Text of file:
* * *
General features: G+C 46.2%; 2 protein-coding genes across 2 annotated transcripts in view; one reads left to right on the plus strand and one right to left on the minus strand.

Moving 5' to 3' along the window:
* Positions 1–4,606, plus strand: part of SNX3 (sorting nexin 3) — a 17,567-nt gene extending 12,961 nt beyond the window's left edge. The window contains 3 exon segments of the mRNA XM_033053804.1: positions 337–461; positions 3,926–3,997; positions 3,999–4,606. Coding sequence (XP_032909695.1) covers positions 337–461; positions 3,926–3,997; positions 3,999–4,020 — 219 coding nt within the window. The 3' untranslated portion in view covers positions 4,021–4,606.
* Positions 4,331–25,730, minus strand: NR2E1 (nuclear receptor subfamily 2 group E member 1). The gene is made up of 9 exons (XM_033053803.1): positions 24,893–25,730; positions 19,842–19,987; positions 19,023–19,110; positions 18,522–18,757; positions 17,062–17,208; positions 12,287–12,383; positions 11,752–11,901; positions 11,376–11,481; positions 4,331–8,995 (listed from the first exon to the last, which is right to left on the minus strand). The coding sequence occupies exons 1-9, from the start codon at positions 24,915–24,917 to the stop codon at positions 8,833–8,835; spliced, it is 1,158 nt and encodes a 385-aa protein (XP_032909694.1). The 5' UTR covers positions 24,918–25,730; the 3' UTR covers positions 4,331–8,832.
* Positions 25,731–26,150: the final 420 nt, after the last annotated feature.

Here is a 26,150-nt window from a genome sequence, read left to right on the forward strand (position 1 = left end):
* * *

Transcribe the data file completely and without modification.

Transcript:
General features: G+C 46.2%; 2 protein-coding genes across 2 annotated transcripts in view; one reads left to right on the plus strand and one right to left on the minus strand.

Moving 5' to 3' along the window:
* Positions 1–4,606, plus strand: part of SNX3 (sorting nexin 3) — a 17,567-nt gene extending 12,961 nt beyond the window's left edge. The window contains 3 exon segments of the mRNA XM_033053804.1: positions 337–461; positions 3,926–3,997; positions 3,999–4,606. Coding sequence (XP_032909695.1) covers positions 337–461; positions 3,926–3,997; positions 3,999–4,020 — 219 coding nt within the window. The 3' untranslated portion in view covers positions 4,021–4,606.
* Positions 4,331–25,730, minus strand: NR2E1 (nuclear receptor subfamily 2 group E member 1). The gene is made up of 9 exons (XM_033053803.1): positions 24,893–25,730; positions 19,842–19,987; positions 19,023–19,110; positions 18,522–18,757; positions 17,062–17,208; positions 12,287–12,383; positions 11,752–11,901; positions 11,376–11,481; positions 4,331–8,995 (listed from the first exon to the last, which is right to left on the minus strand). The coding sequence occupies exons 1-9, from the start codon at positions 24,915–24,917 to the stop codon at positions 8,833–8,835; spliced, it is 1,158 nt and encodes a 385-aa protein (XP_032909694.1). The 5' UTR covers positions 24,918–25,730; the 3' UTR covers positions 4,331–8,832.
* Positions 25,731–26,150: the final 420 nt, after the last annotated feature.

Here is a 26,150-nt window from a genome sequence, read left to right on the forward strand (position 1 = left end):